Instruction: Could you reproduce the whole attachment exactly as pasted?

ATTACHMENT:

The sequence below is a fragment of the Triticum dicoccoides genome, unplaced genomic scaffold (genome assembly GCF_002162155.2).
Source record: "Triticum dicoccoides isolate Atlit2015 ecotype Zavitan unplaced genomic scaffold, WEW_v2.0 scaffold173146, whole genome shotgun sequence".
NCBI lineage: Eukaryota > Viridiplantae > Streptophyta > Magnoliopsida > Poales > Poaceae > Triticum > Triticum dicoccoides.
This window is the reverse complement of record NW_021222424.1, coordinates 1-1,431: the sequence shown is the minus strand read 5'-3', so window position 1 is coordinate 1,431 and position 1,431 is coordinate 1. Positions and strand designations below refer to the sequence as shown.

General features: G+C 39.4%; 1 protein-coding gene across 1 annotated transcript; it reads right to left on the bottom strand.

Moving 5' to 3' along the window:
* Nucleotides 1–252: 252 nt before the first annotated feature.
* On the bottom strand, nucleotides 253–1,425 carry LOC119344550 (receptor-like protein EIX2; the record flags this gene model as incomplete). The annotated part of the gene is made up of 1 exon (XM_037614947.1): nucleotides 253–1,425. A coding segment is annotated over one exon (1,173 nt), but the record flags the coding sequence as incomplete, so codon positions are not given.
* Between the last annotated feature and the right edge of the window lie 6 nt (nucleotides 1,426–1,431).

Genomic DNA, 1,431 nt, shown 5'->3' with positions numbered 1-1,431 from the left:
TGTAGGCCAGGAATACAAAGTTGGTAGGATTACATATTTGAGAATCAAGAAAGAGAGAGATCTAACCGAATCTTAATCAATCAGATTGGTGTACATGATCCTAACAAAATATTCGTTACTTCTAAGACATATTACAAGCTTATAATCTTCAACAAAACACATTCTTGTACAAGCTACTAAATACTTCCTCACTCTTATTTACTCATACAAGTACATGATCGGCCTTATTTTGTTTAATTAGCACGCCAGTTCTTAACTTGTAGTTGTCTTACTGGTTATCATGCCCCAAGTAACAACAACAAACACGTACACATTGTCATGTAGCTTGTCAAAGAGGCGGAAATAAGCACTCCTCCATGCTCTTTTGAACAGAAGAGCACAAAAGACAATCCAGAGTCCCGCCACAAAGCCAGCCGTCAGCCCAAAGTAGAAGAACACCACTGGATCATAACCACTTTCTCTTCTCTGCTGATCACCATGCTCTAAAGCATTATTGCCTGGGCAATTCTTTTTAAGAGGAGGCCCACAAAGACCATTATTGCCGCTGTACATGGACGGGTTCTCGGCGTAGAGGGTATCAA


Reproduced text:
The sequence below is a fragment of the Triticum dicoccoides genome, unplaced genomic scaffold (genome assembly GCF_002162155.2).
Source record: "Triticum dicoccoides isolate Atlit2015 ecotype Zavitan unplaced genomic scaffold, WEW_v2.0 scaffold173146, whole genome shotgun sequence".
NCBI lineage: Eukaryota > Viridiplantae > Streptophyta > Magnoliopsida > Poales > Poaceae > Triticum > Triticum dicoccoides.
This window is the reverse complement of record NW_021222424.1, coordinates 1-1,431: the sequence shown is the minus strand read 5'-3', so window position 1 is coordinate 1,431 and position 1,431 is coordinate 1. Positions and strand designations below refer to the sequence as shown.

General features: G+C 39.4%; 1 protein-coding gene across 1 annotated transcript; it reads right to left on the bottom strand.

Moving 5' to 3' along the window:
* Nucleotides 1–252: 252 nt before the first annotated feature.
* On the bottom strand, nucleotides 253–1,425 carry LOC119344550 (receptor-like protein EIX2; the record flags this gene model as incomplete). The annotated part of the gene is made up of 1 exon (XM_037614947.1): nucleotides 253–1,425. A coding segment is annotated over one exon (1,173 nt), but the record flags the coding sequence as incomplete, so codon positions are not given.
* Between the last annotated feature and the right edge of the window lie 6 nt (nucleotides 1,426–1,431).

Genomic DNA, 1,431 nt, shown 5'->3' with positions numbered 1-1,431 from the left:
TGTAGGCCAGGAATACAAAGTTGGTAGGATTACATATTTGAGAATCAAGAAAGAGAGAGATCTAACCGAATCTTAATCAATCAGATTGGTGTACATGATCCTAACAAAATATTCGTTACTTCTAAGACATATTACAAGCTTATAATCTTCAACAAAACACATTCTTGTACAAGCTACTAAATACTTCCTCACTCTTATTTACTCATACAAGTACATGATCGGCCTTATTTTGTTTAATTAGCACGCCAGTTCTTAACTTGTAGTTGTCTTACTGGTTATCATGCCCCAAGTAACAACAACAAACACGTACACATTGTCATGTAGCTTGTCAAAGAGGCGGAAATAAGCACTCCTCCATGCTCTTTTGAACAGAAGAGCACAAAAGACAATCCAGAGTCCCGCCACAAAGCCAGCCGTCAGCCCAAAGTAGAAGAACACCACTGGATCATAACCACTTTCTCTTCTCTGCTGATCACCATGCTCTAAAGCATTATTGCCTGGGCAATTCTTTTTAAGAGGAGGCCCACAAAGACCATTATTGCCGCTGTACATGGACGGGTTCTCGGCGTAGAGGGTATCAA